College of Arts and Sciences
Master of Science in Biology (MS)
NACO controlled Corporate Body
University of North Florida. Department of Biology
Dr Anthony Rossi
Dr Dale Casamatta
Dr Adam E. Rosenblatt
Asphondylia borrichaie is a small fly (Diptera: Cecidomyiidae) that is currently undergoing host-associated sympatric divergence. Asphondylia borrichaie is an ambrosia galler, these insects utilize a host plant for oviposition, but its offspring also rely on a symbiotic fungus (or fungal community) to promote the formation of the gall as well as serve as a food source for the developing larvae. Previous studies indicate that A. borrichaie consists of two host- associated populations based on its original host plant Borrichia frutescens (Asterales: Asteraceae), and another one from the two Iva species (I. frutescens (Asterales: Asteraceae) and I. imbricata (Asterales: Asteraceae)). Differences in development time suggest allochronic isolation as the primary mechanism promoting host-associated sympatric divergence of midge populations and A. borrichiae has been shown to display fidelity to its natal host plant genus (e.g. Borrichia vs. Iva). Effects of host range expansion on the endophytic fungal community of the galls the midge’s two primary host plants (B. frutescens and I. frutescens) have never been compared. In the current study, olfactometery trials utilizing field-collected galls/midges demonstrated a weak association for a midge’s natal host; overall midges chose their natal host plant 56.1% percent of trials compared to 43.9% for the alternative (novel) plant. However, no significant differences were found in the time taken for a midge to choose natal vs novel host. Moreover, male midges showed a stronger preference for their natal host genus than females suggesting that gene flow between host-associated populations is more likely to be limited through males than females. Although clones of B. frutescens (collected from different localities) exhibited significant differences in leaf size (but not number of serrations after more 18 months of being cultured in a common greenhouse environment, suggesting at least a partial genetic control for leaf morphology, no association was detected for midges to their specific clone of B. frutescens from the midge’s natal locality. Lastly, this study successfully cultured and sequenced the ITS region of fungi extracted from gall chambers which could then be identified it down to fungal genera using BLAST searches. These data suggest a possible association of fungal genera with each host plant: specifically, with Cladosporium spp. which was more commonly found from galls collected from B. frutescens, while Fusarium spp. was more likely to be found in galls collected from I. frutescens.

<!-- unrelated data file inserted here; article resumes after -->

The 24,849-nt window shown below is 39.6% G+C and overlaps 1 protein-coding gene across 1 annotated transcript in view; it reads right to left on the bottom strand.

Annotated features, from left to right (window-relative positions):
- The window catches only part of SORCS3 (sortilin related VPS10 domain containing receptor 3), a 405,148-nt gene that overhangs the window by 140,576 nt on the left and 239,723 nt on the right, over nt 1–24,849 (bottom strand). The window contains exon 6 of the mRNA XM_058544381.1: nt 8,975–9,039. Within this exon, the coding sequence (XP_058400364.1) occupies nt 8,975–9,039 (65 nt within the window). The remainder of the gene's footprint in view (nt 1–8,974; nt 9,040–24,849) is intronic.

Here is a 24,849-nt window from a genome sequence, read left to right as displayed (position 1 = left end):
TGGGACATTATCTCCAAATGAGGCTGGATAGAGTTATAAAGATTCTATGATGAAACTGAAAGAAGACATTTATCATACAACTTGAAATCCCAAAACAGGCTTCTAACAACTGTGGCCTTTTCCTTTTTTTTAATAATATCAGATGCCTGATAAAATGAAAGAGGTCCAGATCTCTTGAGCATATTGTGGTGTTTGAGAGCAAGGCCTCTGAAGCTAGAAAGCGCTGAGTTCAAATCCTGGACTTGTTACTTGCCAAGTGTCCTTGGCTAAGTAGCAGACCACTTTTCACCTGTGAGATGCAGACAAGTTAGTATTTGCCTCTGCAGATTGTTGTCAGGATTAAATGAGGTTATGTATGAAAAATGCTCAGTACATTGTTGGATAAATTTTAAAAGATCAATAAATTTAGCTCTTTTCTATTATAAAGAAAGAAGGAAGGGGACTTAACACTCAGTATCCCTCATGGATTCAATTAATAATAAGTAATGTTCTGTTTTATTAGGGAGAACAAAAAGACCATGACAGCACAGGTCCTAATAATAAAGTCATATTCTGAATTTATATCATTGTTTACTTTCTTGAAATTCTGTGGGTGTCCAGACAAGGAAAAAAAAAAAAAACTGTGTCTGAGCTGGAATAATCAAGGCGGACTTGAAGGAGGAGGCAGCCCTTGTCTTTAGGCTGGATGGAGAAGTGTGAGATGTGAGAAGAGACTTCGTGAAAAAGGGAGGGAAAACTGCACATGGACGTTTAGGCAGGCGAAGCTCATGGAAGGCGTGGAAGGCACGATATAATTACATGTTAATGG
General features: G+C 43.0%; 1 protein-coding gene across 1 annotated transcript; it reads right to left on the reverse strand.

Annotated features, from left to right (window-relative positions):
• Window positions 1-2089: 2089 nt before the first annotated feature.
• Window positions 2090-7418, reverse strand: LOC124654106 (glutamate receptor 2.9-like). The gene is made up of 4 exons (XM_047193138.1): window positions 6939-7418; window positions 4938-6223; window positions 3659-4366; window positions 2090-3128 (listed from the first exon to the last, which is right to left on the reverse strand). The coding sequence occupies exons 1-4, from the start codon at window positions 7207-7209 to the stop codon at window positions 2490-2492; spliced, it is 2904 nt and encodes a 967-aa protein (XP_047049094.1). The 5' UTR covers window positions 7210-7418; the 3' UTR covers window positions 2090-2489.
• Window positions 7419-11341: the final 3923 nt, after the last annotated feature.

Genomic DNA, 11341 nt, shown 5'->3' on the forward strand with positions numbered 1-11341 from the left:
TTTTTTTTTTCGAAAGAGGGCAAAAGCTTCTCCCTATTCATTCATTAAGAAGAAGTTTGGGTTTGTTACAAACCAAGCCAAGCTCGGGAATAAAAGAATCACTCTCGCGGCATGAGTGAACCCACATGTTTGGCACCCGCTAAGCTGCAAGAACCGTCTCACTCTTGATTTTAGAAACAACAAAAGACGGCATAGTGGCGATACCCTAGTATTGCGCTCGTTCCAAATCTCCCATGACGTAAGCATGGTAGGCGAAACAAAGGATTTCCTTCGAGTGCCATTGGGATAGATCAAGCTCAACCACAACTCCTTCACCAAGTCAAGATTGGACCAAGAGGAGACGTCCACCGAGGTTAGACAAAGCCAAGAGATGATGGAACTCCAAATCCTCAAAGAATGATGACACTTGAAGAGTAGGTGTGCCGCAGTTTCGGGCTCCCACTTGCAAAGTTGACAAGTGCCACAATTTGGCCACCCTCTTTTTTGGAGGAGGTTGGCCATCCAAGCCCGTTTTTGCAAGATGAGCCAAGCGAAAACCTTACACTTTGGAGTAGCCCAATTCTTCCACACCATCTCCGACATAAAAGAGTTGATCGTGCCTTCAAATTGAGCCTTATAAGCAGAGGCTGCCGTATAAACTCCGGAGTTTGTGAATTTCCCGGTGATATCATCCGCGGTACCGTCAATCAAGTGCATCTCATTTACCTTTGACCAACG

Nagle, Frances S., "Weak Olfactory Preferences of the Gall Midge Asphondylia borrichiae, Associated Fungal Endophytes and Implications on Gene Flow and Host Range Expansion" (2021). UNF Graduate Theses and Dissertations. 1006.